After months of dialogue with Colorado’s former and current Attorney General, the three dioceses of Colorado have voluntarily entered into a joint agreement that will result in an independent review of priest personnel files. This review will be entrusted to an independent “special master,” former United States Attorney Robert Troyer, who will comb through the files to determine which priests have received substantiated allegations of sexual abuse against a minor. Those who fit this description will then have their names made public in a report.

This will also be an important opportunity for an honest and fair evaluation of our historical handling of the sexual abuse of minors by priests and for a review of our current policies and procedures. We are confident in our track record over the past few decades, the steps we have taken to address this issue and that there are no current accusations against any of our priests. At the same time, we hope this announcement will move anyone who has been harmed to come forward. 

The Archdiocese of Denver and the Attorney General’s office were able to reach this agreement because we share common goals: justice and healing for survivors, accountability, transparency and the need for the facts about our track record to be more widely known.

I also hope that this independent file review will help bring justice to our 300 active priests, whose fruitful and sacrificial ministry is too often unfairly tarnished by the sins of a small group of priests that came before them. It is worth noting that our priests have been supportive and instrumental in the process of implementing the safe environment protocols that have made our parishes and ministries far safer than they were prior to 2002.

In conjunction with the independent file review, the three Colorado dioceses are also launching a survivor compensation program like the effort undertaken by Archbishop Chaput in 2006. While the archdiocese has been assisting victims for years, I strongly desired to extend this outreach further to try to bring some measure of healing to those who have been harmed.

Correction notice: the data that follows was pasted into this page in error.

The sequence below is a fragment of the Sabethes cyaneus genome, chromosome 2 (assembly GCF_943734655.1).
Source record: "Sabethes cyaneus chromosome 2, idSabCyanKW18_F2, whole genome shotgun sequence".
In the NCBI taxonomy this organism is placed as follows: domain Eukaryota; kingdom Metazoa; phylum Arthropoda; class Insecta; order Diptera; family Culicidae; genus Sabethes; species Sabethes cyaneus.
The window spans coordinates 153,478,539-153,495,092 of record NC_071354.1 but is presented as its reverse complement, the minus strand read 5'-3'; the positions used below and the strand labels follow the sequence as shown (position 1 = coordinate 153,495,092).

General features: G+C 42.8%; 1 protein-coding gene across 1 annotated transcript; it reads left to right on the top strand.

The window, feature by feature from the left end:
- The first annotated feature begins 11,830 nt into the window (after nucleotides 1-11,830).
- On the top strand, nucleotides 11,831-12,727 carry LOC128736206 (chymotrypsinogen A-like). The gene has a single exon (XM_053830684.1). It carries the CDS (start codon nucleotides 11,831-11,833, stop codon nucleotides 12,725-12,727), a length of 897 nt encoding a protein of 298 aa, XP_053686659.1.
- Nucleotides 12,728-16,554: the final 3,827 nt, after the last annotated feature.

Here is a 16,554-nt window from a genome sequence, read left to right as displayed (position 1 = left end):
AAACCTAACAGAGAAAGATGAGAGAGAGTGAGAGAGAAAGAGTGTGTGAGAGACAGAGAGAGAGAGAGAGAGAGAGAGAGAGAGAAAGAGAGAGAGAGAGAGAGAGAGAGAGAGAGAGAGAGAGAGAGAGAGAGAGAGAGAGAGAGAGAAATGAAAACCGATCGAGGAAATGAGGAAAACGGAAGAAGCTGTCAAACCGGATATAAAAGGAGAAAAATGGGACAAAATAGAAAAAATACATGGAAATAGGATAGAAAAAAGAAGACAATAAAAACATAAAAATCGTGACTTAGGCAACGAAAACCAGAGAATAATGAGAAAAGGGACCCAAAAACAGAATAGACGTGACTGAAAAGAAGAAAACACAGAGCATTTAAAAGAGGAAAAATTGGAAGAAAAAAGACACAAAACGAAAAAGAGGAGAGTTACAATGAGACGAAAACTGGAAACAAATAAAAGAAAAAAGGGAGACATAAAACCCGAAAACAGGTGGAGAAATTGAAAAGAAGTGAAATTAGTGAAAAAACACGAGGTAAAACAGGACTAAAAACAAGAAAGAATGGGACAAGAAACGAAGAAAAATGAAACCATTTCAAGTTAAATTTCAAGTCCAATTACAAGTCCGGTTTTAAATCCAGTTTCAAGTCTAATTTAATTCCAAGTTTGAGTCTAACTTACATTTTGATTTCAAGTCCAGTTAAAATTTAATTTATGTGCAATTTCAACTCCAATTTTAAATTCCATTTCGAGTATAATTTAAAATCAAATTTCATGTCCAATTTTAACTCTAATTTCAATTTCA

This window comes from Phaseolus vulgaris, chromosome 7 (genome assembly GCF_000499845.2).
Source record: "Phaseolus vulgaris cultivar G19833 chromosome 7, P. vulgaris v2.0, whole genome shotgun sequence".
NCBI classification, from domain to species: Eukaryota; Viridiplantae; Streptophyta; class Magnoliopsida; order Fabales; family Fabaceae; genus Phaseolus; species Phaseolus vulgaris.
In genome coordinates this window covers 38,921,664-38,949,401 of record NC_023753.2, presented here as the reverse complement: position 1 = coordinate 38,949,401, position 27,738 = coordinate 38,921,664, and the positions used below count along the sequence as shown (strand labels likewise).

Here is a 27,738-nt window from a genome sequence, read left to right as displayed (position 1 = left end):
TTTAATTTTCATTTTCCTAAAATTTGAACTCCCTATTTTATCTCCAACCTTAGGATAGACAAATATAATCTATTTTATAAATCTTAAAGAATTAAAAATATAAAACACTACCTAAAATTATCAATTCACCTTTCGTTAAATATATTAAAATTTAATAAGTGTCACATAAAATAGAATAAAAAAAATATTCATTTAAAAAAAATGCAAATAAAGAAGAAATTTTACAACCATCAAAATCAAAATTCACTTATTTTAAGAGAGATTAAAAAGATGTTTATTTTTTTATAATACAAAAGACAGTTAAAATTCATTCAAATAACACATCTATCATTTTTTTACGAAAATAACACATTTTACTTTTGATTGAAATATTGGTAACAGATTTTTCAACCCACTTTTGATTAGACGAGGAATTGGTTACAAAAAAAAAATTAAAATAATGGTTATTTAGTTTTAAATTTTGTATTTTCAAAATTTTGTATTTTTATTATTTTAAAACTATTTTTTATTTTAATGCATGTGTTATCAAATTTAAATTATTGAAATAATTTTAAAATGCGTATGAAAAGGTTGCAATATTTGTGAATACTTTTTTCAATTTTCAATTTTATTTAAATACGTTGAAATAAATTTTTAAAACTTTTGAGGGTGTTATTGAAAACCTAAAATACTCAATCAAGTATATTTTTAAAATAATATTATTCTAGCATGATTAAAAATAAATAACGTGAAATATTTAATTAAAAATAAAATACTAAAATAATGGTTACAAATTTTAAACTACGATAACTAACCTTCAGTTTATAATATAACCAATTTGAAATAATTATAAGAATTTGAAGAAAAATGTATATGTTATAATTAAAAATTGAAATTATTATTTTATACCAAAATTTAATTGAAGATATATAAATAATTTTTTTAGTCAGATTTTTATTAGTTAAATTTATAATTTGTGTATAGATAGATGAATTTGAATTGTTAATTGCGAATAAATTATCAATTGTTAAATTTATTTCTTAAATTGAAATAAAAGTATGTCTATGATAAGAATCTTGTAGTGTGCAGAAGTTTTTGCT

The damage inflicted upon young people and their families by sexual abuse, especially when it’s committed by a trusted person like a priest, is profound. And while money can’t heal wounds, it can acknowledge the evil that was done and help restore peace and dignity to the survivors. 

The survivor compensation program will be administered by a national mediation expert, Mr. Kenneth Feinberg, and his colleague, Ms. Camille Biros. Mr. Feinberg and Ms. Biros will receive allegations from those who were abused as minors by priests or bishops and will impartially determine what assistance is needed to help these survivors. Their work will be entirely independent of the archdiocese and will be overseen by an independent committee of respected Coloradans and national experts.  The chairman of that committee will be former U.S. Senator Hank Brown.

It’s important for Catholics to know that the costs of this program will be covered by archdiocesan assets and reserves. No funds from ministries or charities at your parish, the Archbishop’s Catholic Appeal, or Catholic Charities will be used for this program.

While this process will certainly include painful moments and cannot ever fully restore what was lost, I pray that it will at least begin the healing process.

Despite the sins of the Church’s members, we must remember that Jesus is the ultimate source of healing for every wound. The words of St. Mother Teresa, who spent her life caring for the suffering, come to mind. “Bring all your suffering to [Jesus] … only open your heart to be loved by Him as you are. He will do the rest.”

Please visit Archden.org/Promise for updates on the full the details of the file review and survivor compensation program.